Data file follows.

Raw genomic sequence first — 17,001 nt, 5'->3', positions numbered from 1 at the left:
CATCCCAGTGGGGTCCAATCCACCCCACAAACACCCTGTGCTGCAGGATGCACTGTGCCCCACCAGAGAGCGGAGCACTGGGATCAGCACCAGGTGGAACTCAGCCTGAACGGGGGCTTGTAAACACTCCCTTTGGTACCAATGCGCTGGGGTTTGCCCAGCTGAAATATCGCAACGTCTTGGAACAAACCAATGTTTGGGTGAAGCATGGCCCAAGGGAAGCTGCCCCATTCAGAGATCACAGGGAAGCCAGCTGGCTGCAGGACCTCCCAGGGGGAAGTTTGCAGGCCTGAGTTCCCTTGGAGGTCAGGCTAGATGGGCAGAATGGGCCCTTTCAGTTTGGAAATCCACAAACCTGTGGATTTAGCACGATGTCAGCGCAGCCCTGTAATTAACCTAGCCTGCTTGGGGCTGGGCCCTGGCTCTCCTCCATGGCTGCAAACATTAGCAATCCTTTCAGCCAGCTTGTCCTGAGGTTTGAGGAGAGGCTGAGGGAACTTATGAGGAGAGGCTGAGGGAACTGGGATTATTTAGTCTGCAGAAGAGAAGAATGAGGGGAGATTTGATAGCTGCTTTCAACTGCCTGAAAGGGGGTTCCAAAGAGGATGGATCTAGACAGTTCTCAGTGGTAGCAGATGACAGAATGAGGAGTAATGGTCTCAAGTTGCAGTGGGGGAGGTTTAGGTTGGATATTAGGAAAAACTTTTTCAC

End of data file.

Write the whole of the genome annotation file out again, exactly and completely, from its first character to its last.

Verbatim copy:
Raw genomic sequence first — 17,001 nt, 5'->3', positions numbered from 1 at the left:
CATCCCAGTGGGGTCCAATCCACCCCACAAACACCCTGTGCTGCAGGATGCACTGTGCCCCACCAGAGAGCGGAGCACTGGGATCAGCACCAGGTGGAACTCAGCCTGAACGGGGGCTTGTAAACACTCCCTTTGGTACCAATGCGCTGGGGTTTGCCCAGCTGAAATATCGCAACGTCTTGGAACAAACCAATGTTTGGGTGAAGCATGGCCCAAGGGAAGCTGCCCCATTCAGAGATCACAGGGAAGCCAGCTGGCTGCAGGACCTCCCAGGGGGAAGTTTGCAGGCCTGAGTTCCCTTGGAGGTCAGGCTAGATGGGCAGAATGGGCCCTTTCAGTTTGGAAATCCACAAACCTGTGGATTTAGCACGATGTCAGCGCAGCCCTGTAATTAACCTAGCCTGCTTGGGGCTGGGCCCTGGCTCTCCTCCATGGCTGCAAACATTAGCAATCCTTTCAGCCAGCTTGTCCTGAGGTTTGAGGAGAGGCTGAGGGAACTTATGAGGAGAGGCTGAGGGAACTGGGATTATTTAGTCTGCAGAAGAGAAGAATGAGGGGAGATTTGATAGCTGCTTTCAACTGCCTGAAAGGGGGTTCCAAAGAGGATGGATCTAGACAGTTCTCAGTGGTAGCAGATGACAGAATGAGGAGTAATGGTCTCAAGTTGCAGTGGGGGAGGTTTAGGTTGGATATTAGGAAAAACTTTTTCAC